I’m late getting to reading my subscription to The Atlantic, so I’ve only just read this article from the April issue: Letting Go of My Father. It’s about the author’s descent as he suddenly discovered that his father was badly in need of assistance because of his Parkinson’s. Living in Phoenix, while the author lived in Washington, D.C., combined with stubbornness, an ability to make friends and obtain help from other people, and an intense desire to live independently, the author’s father was able to live alone much longer than was safe.
So when his dad finally moved to D.C., the son found himself plunged into a world in which he had no experience and no understanding of how to be the caregiver his father needed.
Three days after he arrived, I entered his apartment and found in the bathroom a plastic bowl full of feces and urine and soiled baby wipes. The vanity and floor were smeared with brown. This, apparently, was part of his process of relearning how to use the bathroom. He insisted he would clean up the mess himself, forbidding me to touch it, an instruction I defied, since he tended to fall when he bent down. In the kitchen, most of a pint of two-day-old ice cream lay hardened into a sticky goo on the floor where it had fallen, out of his precarious reach. He insisted he would clean that up, too, and just hadn’t got around to it. Meanwhile, he had dropped a sheet of paper towel over the mess.
The author seemed unable to get ahead of the curve, so to speak. He couldn’t adapt to the situation quickly enough, and while he learned, he father kept getting worse. Then, he received a call from someone out with his father. They were at the store, and his father had gone stiff on one side.
I jumped up and ran out, but by the time I arrived my father had recovered and did not remember anything untoward happening. “Do you need to see a doctor?” I asked, stupidly. He just gave a dismissive wave of his hand. “I’m okay,” he said. I stood there, in the produce aisle, with no idea what to do, frightened by my incompetence and, worse, furious at my father for putting me in this impossible position. That was the day I realized that he could not cope and I could not cope and, emotionally, he could take me down with him.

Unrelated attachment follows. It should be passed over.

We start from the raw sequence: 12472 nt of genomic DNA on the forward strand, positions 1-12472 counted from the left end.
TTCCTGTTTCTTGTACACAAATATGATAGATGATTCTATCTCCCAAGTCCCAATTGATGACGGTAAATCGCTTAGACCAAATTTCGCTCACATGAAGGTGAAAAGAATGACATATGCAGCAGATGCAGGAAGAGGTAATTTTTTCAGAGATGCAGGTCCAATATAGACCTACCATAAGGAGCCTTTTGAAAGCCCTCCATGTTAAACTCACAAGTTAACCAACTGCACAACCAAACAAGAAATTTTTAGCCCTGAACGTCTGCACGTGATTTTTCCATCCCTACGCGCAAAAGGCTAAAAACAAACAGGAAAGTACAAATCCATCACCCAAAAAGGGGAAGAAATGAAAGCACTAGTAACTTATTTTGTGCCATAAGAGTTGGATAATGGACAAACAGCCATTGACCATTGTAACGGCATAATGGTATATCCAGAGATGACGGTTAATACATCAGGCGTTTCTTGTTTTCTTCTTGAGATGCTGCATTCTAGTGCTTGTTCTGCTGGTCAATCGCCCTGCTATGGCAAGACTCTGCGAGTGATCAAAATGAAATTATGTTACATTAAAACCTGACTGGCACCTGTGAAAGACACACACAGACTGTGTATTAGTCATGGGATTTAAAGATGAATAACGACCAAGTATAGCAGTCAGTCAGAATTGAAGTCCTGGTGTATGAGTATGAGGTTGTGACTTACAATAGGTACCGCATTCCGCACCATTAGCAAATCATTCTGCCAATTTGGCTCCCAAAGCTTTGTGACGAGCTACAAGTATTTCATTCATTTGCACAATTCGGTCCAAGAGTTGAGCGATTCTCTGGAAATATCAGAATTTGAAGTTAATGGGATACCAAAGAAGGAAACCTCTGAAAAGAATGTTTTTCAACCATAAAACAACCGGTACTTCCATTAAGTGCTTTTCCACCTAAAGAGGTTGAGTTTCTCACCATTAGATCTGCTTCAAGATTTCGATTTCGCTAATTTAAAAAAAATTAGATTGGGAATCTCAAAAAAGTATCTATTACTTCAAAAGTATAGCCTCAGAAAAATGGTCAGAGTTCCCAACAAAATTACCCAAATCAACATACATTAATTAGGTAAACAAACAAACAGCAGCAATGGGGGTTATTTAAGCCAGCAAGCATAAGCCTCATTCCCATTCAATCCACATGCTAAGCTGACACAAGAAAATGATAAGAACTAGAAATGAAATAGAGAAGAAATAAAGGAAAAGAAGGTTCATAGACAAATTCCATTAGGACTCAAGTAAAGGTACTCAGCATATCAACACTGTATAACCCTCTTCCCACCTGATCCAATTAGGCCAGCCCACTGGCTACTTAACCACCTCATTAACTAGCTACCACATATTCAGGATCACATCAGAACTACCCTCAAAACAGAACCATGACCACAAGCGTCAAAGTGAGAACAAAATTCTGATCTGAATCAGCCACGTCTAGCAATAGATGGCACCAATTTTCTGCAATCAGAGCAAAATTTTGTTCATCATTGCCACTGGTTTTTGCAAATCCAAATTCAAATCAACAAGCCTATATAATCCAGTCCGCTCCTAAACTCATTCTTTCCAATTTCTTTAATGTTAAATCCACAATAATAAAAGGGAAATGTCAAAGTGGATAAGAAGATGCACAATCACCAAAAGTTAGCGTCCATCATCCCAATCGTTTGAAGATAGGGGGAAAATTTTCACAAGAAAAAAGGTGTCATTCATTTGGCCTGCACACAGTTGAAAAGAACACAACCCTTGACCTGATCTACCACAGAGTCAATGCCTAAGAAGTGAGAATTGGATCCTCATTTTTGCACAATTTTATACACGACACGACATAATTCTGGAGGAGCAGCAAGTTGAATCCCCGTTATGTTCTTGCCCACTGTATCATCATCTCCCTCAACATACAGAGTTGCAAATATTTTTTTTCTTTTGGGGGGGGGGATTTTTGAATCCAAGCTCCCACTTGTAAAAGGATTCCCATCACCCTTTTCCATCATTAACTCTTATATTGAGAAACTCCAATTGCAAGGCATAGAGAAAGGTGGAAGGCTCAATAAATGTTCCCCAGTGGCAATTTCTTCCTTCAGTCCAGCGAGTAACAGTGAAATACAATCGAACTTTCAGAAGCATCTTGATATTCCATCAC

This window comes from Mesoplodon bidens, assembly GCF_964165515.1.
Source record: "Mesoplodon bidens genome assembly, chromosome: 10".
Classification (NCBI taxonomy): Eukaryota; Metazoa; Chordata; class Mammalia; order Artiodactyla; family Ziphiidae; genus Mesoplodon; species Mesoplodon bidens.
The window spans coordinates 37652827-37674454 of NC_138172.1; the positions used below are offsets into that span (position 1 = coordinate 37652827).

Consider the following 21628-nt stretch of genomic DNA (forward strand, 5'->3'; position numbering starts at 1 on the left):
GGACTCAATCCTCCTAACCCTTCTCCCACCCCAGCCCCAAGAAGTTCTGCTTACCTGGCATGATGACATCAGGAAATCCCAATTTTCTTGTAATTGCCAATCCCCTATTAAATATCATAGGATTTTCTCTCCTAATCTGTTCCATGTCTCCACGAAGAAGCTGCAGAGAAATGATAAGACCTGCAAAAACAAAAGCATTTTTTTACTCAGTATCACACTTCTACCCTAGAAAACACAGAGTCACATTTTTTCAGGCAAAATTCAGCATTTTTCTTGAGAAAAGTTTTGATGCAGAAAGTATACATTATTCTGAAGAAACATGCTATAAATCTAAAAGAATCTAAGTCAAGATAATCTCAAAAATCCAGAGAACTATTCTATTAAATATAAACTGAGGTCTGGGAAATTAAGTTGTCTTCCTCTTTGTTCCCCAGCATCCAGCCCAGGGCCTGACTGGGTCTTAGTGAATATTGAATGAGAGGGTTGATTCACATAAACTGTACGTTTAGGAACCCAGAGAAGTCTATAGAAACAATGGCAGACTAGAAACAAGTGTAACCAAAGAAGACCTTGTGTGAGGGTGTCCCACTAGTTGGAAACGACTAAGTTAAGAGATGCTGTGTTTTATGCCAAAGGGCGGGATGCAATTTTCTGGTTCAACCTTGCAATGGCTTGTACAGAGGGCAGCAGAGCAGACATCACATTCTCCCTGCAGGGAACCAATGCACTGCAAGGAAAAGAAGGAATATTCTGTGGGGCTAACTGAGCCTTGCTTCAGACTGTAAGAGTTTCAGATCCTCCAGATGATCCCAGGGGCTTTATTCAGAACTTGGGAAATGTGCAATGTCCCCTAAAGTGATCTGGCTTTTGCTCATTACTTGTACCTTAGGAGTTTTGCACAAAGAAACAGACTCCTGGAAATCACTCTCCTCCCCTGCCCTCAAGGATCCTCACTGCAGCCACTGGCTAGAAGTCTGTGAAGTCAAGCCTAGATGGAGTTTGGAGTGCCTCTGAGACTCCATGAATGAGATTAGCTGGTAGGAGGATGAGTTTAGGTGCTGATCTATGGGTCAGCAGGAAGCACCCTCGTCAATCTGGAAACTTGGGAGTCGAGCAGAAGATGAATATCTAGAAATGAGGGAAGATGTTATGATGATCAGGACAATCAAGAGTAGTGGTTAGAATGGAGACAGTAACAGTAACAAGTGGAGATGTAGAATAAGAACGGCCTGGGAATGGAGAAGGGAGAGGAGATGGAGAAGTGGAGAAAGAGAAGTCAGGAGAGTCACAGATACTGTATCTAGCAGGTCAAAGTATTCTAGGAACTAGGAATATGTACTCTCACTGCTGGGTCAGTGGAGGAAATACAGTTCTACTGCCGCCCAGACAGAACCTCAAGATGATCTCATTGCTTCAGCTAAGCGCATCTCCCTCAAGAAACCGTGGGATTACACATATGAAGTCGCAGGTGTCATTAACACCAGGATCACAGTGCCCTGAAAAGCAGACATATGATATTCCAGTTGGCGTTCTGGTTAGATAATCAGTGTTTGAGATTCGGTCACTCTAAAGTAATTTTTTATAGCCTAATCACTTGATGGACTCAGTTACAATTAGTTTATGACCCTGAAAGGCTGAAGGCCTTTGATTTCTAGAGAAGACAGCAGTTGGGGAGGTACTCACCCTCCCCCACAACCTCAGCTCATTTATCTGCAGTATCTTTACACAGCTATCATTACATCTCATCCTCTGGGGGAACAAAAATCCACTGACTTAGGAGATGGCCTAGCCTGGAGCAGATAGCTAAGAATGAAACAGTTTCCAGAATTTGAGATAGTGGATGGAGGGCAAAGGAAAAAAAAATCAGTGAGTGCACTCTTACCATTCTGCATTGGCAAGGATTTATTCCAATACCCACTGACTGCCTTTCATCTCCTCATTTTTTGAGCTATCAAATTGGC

It was here that the author put his father in an assisted living facility. It worked out for the best, allowing dad to get the care he needed, which made him a more independent person, while allowing the son to focus on being son instead of caregiver.
Through the experience, the author found he needed to talk about his caregiving and the emotional and professional strains it was putting him under. He started telling people, willy nilly, at first, because he just needed to say what he’d been going through. And then he discovered a mass of similar silent sufferers.
I took to wondering which of the middle-aged people I encountered were quietly struggling to cope with their own crisis. How many of them felt utterly out of their depth? How many others, having come through an ordeal, had experience that they had no ready opportunity to share? According to the National Alliance for Caregiving, about 50 million Americans are providing some care for an adult family member. I was swimming in an invisible crowd of caregivers every day, but, like streams of photons, we passed through each other.
So, we need to bring this out into the open, he says. We need to talk about it, share experiences, share help, find resources and assistance. We shouldn’t all be doing this in silence. He complains about the cultural expectation that these issues are not for polite conversation (though I suspect this may be true only in places like the upper crust of D.C., where people are their careers and nothing more.) “I am now convinced that millions of middle-aged Americans need more help than they are getting,” he writes, “and that the critical step toward solving the problem is a cultural change akin to the one demanded by feminists in the 1960s.” These feminists, he argues, “demanded and got a new infrastructure for support: opportunities to study and work at home, part-time job opportunities, public and private help with child care, social networks, and so on. Perhaps more important, they demanded and got society’s recognition that they were providing an indispensable public good.”
I think he’s right. Aside from the exactness of the parallels to boomer feminists (I know enough caregivers who would not be thrilled with the comparison) the need for a new infrastructure of support is significant. Caregiving is real work, done mostly by family members unfamiliar with the tasks involved and unprepared for the stresses.
It’s time to start talking about how we care for our elderly and dying and how we can do it better.